“As a kid growing up with split parents…”

Usually I tease you, gentle reader, with the ellipsis in a post title: “wait till you read the rest!” I implicitly promise.

This time the three dots are all I have; they end what I wrote down on a back page of my gradebook. The rest of the sentence was, presumably, okay, so I felt no need to preserve it for the ages.

The word choice in question is certainly let’s-say unorthodox: on its face, the phrase invites us to picture two adults whose bodies have been cleft in twain—producing four half-parents. Or perhaps the individuals are only partly split, like strands of hair with split ends. This is a funny picture, a moment of laughter the reader does want to preserve for the ages. A cartoonist could draw it.

But any reader, including this willfully obtuse professor (“It’s my job to misunderstand you if I can!”), knows exactly what my student meant: while she was growing up, her parents did not cohabitate. Part of the time they may have been only separated; in all probability they eventually divorced. If when they called it quits one even left town—and if they passed the child back and forth but never themselves sat down together, talked in a friendly way, got together with their offspring for a holiday or snack or college visit—then they completely split up. My student could have referred to this as a “split household,” or could have said “as a kid growing up with parents who had split up…,” both more orthodox ways of saying that.

(I could quibble with the “growing up with,” suggesting that it might be taken to mean the parents were growing up along with the kid, but I don’t choose to quibble with it. The rest of the words are more worthy of remark—I want to focus on the main feature.)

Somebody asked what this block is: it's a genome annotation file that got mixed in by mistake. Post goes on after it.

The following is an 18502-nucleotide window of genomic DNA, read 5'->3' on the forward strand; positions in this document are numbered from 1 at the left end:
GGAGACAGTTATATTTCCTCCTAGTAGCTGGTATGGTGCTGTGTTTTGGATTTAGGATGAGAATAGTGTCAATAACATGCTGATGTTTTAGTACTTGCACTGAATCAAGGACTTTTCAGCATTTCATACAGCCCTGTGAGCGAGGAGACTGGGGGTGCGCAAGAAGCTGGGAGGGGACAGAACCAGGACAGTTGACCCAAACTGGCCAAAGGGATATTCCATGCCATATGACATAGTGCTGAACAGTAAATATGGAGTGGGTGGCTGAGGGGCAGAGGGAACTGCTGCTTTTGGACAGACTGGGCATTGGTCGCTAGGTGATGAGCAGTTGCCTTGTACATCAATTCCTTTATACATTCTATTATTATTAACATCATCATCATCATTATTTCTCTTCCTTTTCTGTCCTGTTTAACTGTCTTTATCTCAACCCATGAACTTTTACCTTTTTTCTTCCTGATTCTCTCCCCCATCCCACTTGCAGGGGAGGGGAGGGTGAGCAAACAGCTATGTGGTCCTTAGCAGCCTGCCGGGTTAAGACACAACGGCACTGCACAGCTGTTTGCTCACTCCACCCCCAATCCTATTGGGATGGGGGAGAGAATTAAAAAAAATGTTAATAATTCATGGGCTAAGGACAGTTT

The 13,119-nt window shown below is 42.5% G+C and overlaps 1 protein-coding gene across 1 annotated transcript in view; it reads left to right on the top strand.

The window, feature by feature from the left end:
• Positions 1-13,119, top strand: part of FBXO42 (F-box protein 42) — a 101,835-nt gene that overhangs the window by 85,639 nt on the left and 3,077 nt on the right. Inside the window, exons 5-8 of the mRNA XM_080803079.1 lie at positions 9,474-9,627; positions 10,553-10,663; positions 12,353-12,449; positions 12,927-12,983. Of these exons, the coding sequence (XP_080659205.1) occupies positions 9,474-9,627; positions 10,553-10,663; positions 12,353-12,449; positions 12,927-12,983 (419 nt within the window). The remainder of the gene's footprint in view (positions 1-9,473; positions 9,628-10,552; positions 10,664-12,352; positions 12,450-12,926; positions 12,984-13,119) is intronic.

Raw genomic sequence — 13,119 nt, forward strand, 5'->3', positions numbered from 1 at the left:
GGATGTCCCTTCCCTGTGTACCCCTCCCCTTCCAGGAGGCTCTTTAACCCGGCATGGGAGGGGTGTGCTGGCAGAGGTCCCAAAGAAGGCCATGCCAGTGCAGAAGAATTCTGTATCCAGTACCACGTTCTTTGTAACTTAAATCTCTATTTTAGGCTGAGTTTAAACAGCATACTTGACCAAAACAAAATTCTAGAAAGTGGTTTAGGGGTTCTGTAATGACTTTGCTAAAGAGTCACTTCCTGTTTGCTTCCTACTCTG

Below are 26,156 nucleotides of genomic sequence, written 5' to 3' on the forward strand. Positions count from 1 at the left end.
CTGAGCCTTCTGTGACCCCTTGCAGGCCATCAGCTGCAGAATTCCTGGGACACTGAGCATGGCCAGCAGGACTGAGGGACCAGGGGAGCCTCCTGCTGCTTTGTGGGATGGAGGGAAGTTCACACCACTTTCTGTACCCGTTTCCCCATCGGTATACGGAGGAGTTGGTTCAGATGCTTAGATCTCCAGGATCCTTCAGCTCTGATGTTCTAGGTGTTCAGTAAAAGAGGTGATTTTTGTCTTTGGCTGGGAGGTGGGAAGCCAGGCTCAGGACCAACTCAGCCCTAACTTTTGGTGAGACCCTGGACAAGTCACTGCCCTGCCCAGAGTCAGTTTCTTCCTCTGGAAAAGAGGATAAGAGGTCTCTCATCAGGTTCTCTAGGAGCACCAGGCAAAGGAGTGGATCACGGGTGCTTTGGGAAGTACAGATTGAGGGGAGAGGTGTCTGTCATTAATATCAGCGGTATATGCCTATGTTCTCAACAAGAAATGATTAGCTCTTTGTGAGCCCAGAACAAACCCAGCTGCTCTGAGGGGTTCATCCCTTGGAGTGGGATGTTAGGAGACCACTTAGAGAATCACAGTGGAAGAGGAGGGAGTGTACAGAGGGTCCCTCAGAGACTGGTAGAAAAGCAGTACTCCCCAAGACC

“Split parents” is so efficient: at once communicative not only of their physical and marital situation but also of a certain forlornness, wrongness, that the child must have felt. It is also to-the-point, concise. From the writer’s point of view it keeps the emphasis of the essay where it belongs, too: on the “kid.” Trying to be more factually precise or verbally conventional would have taken more time, more space, and more care than the bald fact merited; she was writing about herself, not about them.

I don’t think my student spent much time (if any) on the phrasing of her idea; I think she put it down straight from her head. But I think she said what she meant.

So I think this “error” must be let stand, especially in a sentence that also refers to a “kid”: that is, in a sentence that is generally informal in tone and diction.

Sometimes you have to let them be poets, even if that isn’t their intention. Sometimes their “error” invites you to take a fresh look at the language, and at the reality they are offering to share. Sometimes you teach, and sometimes you learn.

About RAB

Teacher of English writing and literature (college-level); academic-freedom activist; editor and copy editor; theater director, costumer, actress, playwright. View all posts by RAB